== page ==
A tabloid-torn backstage soap opera is rendered with considerable empathy and emotional complexity in “Country Strong.” Though conceived as a singing-acting showcase for Gwyneth Paltrow, tracing the downward spiral of a Nashville superstar who’s lately produced fewer hits than headlines, this second feature from “The Greatest” writer-director Shana Feste is that rare ensemble piece in which all four principals are not only compellingly drawn but handled with an astute sense of dramatic balance. Buoyed by an expectedly fine soundtrack and obvious heartland appeal, Sony release (opening today before going wide Jan. 7) should strike chords beyond its built-in C&W fanbase.
Like an unabashedly corny tune delivered with enough warmth and sincerity to still hit the sweet spot, “Country Strong” looks derivative on paper but plays out with a startling depth of feeling — no small feat, considering it feels pieced together from snippets of every behind-the-scenes meller ever spun. At times resembling a Texas-touring “All About Eve,” the film also recalls last year’s “Crazy Heart,” with its aching lament for a musician brought low by booze and bad luck. Feste has said the story was inspired by Britney Spears’ media woes; intended or not, parallels to the troubled personal life of country star Mindy McCrea are also there for the taking.
Singer-songwriter Kelly Canter (Paltrow) is sprung from rehab by her husband-manager, James (Tim McGraw), who’s determined to salvage her career with a tour of Austin, Houston and finally Dallas — the city where, during a fateful concert several months earlier, a drunken Kelly took a tumble and suffered a miscarriage. Kelly and James’ marriage still hasn’t recovered from the blow, spurring the moody songstress to seek comfort in the arms of up-and-coming crooner Beau Hutton (Garrett Hedlund), even as she voices her jealous distrust of Chiles (rhymes with “wiles”) Stanton (Leighton Meester), a former beauty queen and aspiring singer who’s caught James’ eye.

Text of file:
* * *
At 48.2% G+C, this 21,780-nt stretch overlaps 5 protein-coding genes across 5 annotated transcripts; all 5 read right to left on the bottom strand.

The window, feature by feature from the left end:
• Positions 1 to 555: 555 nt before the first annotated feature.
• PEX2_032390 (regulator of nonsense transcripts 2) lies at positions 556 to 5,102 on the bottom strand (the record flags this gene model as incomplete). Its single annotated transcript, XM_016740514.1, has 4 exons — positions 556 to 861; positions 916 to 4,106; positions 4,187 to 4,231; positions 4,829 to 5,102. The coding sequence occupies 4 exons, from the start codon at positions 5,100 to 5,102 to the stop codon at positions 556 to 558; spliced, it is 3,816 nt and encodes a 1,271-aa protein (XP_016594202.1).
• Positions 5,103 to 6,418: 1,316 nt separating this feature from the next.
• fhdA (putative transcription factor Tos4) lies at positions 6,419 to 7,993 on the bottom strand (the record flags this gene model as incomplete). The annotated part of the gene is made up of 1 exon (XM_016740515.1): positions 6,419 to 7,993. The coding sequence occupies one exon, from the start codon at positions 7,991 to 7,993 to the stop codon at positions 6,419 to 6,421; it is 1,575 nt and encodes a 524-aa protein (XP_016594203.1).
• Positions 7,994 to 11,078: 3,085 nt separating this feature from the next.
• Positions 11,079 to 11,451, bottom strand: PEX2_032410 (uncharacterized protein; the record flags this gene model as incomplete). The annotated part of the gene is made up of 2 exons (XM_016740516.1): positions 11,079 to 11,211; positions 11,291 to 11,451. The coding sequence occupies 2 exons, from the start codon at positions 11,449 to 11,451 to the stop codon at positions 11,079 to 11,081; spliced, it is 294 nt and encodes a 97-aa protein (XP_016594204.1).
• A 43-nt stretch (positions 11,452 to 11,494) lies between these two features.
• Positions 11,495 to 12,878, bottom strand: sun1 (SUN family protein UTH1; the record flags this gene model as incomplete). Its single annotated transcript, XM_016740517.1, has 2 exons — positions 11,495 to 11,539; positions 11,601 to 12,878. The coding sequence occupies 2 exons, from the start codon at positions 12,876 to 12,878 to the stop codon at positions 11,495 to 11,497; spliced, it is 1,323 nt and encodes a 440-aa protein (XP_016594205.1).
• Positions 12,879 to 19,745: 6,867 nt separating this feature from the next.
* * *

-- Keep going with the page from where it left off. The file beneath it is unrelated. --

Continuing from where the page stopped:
In establishing these four personalities and arranging them in a configuration that will yield maximum dramatic sparks, the script doesn’t shy away from coincidence (Beau met Kelly while working at her rehab facility) or predictability. Inevitably, Beau and Chiles join Kelly’s tour as opening acts, at which point their initially competitive dynamic flowers into romance, sending Kelly into further depths of despair and jeopardizing her attempted comeback.
But the film’s saving grace is that its personalities always ring true even when its situations don’t. Feste sees her characters whole, and she has an unusual knack for finding her way into a scene and locating its emotional truth, often indirectly: Beau and Kelly’s first moment onscreen — in which they playfully improvise a song during an impromptu jam session — shows how the easy chemistry between two actors can turn a scripted moment into one of great tenderness and privileged intimacy.
Every significant relationship in the film has its own uniquely tense dynamic: Kelly and James’ struggle to revive a marriage weighed down by professional obligations; James and Beau’s intense mutual antipathy; Kelly’s icy treatment of Chiles, who returns the cold shoulder with wide-eyed admiration; and Beau and Chiles’ very different reactions to their tantalizing first brushes with fame.
Notably, while Kelly’s battle with the bottle is effectively dramatized (if marred by an excess of eyeliner in Paltrow’s numerous crying scenes), the counterbalance provided by the other characters keeps the story from becoming a straightforward saga of addiction and recovery. And although Kelly’s fragile state is well served by Paltrow’s natural vulnerability, the actress is at her best in those brave, fleeting moments when this down-and-out diva manages to summon a strength and resilience she didn’t realize she still had in her.
Making use of a Southern drawl almost as thick as his mustache, Hedlund registers much more boldly here than in the current “Tron: Legacy,” playing a guy whose impulsive need to rescue the women closest to him doesn’t always result in the wisest decisions. Even more impressive is Meester (“Gossip Girl”), who not only looks and sounds like a country star but movingly exposes the talented yet insecure young woman beneath Chiles’ shallow-princess veneer.
Both Hedlund and Meester get to show off their singing chops, particularly in the duet “Give in to Me” — one of several original tunes selected by Feste and music supervisor Randall Poster with a keen ear for the way a song can amplify a film’s emotional undercurrents. The fact that Kelly herself has trouble performing allows Paltrow to keep her lovely voice under wraps early on, though she rightly conquers her climactic moments in the spotlight.
McGraw, ironically the one actor not called upon to perform, serves in a sense as the film’s good-faith talisman, authenticating its chosen milieu. Set primarily in Texas but shot entirely in Nashville, the film boasts solid but not lavish production values; crucially, its concert sequences nail the flag-waving, Jesus-loving heartbeat of country music without a trace of condescension.